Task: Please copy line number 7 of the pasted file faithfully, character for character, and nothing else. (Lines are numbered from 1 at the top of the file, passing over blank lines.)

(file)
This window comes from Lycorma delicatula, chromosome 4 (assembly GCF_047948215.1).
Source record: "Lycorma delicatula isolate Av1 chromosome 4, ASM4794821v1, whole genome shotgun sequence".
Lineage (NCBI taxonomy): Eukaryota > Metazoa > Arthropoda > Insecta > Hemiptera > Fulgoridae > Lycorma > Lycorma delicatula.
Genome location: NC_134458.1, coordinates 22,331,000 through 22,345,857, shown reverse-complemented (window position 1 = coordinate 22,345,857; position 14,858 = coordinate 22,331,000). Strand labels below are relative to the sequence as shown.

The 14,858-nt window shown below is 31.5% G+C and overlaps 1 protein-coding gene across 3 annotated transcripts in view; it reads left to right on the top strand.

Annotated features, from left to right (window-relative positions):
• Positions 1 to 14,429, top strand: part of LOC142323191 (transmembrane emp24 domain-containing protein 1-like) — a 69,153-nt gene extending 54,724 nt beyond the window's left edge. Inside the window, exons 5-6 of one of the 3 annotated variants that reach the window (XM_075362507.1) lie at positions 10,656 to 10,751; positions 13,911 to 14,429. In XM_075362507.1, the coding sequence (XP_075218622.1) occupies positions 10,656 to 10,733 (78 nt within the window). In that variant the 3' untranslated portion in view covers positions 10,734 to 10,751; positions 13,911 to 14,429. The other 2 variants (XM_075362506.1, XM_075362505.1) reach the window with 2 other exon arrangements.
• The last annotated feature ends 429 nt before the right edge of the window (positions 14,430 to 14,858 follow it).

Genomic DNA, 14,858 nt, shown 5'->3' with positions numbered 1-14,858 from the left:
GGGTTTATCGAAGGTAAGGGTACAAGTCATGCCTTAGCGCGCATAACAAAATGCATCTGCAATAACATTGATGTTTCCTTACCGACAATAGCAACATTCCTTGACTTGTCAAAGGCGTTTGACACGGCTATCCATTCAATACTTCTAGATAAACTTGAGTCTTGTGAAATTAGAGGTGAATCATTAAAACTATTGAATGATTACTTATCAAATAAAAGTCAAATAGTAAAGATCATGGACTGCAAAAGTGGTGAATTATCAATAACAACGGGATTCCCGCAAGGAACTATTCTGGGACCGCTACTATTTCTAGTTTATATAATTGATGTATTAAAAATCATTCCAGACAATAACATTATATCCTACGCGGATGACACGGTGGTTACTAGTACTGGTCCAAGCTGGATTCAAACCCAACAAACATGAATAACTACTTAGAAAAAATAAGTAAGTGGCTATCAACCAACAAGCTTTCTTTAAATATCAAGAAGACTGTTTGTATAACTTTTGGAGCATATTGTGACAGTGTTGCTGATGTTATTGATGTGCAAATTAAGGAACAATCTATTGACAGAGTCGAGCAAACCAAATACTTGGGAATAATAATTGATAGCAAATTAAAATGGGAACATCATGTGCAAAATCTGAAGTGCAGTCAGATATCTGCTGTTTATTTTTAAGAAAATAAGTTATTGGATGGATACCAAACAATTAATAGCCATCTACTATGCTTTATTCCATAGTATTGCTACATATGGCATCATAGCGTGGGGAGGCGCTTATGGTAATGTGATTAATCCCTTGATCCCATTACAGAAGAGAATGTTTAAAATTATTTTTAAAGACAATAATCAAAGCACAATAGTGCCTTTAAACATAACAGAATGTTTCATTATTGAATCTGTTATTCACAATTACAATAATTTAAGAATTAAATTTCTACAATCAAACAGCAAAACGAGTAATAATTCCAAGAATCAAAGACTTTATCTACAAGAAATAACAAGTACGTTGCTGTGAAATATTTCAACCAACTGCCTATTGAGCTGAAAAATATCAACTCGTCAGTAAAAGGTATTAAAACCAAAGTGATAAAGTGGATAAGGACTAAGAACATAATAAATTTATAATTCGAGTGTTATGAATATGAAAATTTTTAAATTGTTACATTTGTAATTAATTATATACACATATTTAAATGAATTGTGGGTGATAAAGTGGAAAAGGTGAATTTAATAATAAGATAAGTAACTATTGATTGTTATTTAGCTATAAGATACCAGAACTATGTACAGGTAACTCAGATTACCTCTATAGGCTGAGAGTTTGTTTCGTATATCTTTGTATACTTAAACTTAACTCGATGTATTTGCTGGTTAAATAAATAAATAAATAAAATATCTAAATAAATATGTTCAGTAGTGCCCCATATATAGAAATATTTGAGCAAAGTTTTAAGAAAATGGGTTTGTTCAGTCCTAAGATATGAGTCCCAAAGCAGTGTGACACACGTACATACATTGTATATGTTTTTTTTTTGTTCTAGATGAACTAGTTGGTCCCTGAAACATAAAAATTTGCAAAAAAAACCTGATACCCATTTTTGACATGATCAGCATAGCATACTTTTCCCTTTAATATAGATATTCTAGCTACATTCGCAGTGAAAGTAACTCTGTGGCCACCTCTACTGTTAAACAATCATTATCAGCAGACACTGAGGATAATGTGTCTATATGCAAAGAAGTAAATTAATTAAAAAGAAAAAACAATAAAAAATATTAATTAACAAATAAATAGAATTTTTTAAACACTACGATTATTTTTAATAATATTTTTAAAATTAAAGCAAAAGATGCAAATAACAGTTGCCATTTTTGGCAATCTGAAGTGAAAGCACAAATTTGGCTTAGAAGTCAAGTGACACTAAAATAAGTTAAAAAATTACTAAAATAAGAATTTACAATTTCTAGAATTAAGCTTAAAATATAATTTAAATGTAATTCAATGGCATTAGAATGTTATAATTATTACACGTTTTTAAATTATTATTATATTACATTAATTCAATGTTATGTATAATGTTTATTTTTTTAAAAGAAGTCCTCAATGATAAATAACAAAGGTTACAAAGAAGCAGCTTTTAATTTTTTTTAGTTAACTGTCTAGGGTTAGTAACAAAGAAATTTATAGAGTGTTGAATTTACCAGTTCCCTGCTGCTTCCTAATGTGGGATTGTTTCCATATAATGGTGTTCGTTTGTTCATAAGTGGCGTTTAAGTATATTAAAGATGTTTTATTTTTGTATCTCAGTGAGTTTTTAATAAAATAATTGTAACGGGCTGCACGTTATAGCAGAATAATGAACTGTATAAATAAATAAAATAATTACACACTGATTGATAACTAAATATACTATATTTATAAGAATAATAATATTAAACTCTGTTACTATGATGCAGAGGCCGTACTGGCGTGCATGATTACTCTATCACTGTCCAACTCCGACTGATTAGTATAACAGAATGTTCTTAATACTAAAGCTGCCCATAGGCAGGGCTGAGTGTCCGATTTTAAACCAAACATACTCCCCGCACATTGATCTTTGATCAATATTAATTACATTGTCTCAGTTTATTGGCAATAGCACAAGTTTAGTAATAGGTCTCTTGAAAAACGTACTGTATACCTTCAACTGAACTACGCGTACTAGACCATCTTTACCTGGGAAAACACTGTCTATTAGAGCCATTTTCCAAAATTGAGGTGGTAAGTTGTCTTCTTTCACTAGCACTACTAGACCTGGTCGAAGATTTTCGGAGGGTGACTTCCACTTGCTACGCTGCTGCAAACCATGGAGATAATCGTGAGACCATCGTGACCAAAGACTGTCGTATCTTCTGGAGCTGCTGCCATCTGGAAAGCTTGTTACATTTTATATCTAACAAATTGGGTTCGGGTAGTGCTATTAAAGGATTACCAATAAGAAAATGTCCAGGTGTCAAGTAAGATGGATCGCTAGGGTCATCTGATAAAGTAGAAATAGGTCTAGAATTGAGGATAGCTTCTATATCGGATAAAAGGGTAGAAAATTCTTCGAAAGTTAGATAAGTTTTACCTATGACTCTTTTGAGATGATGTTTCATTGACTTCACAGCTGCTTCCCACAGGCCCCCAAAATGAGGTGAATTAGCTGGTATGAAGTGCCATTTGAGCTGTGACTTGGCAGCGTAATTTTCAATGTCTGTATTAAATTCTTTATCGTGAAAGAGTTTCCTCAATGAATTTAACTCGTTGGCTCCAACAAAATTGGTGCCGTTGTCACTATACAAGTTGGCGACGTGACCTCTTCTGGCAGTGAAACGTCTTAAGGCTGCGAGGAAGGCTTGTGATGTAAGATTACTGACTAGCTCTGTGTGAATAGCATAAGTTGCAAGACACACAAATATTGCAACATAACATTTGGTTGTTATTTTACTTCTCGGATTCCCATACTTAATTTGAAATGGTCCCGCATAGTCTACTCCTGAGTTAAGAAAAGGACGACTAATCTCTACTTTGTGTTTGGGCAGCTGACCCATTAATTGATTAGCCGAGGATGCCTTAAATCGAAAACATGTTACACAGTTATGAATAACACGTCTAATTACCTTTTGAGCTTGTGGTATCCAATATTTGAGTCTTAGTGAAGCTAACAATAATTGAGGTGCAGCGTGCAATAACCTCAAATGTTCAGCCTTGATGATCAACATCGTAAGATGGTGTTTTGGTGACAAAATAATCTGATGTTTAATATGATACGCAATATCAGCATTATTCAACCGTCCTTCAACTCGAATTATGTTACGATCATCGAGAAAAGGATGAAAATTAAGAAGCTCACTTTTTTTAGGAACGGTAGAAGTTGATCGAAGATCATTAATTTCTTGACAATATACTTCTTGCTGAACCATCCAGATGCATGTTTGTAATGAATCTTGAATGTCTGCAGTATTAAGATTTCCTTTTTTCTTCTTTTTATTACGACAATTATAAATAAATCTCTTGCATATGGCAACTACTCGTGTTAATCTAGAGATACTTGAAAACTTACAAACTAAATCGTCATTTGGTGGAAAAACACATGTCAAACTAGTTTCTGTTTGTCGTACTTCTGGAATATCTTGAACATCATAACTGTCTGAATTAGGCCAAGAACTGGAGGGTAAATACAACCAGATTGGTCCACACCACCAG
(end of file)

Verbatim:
• Positions 1 to 14,429, top strand: part of LOC142323191 (transmembrane emp24 domain-containing protein 1-like) — a 69,153-nt gene extending 54,724 nt beyond the window's left edge. Inside the window, exons 5-6 of one of the 3 annotated variants that reach the window (XM_075362507.1) lie at positions 10,656 to 10,751; positions 13,911 to 14,429. In XM_075362507.1, the coding sequence (XP_075218622.1) occupies positions 10,656 to 10,733 (78 nt within the window). In that variant the 3' untranslated portion in view covers positions 10,734 to 10,751; positions 13,911 to 14,429. The other 2 variants (XM_075362506.1, XM_075362505.1) reach the window with 2 other exon arrangements.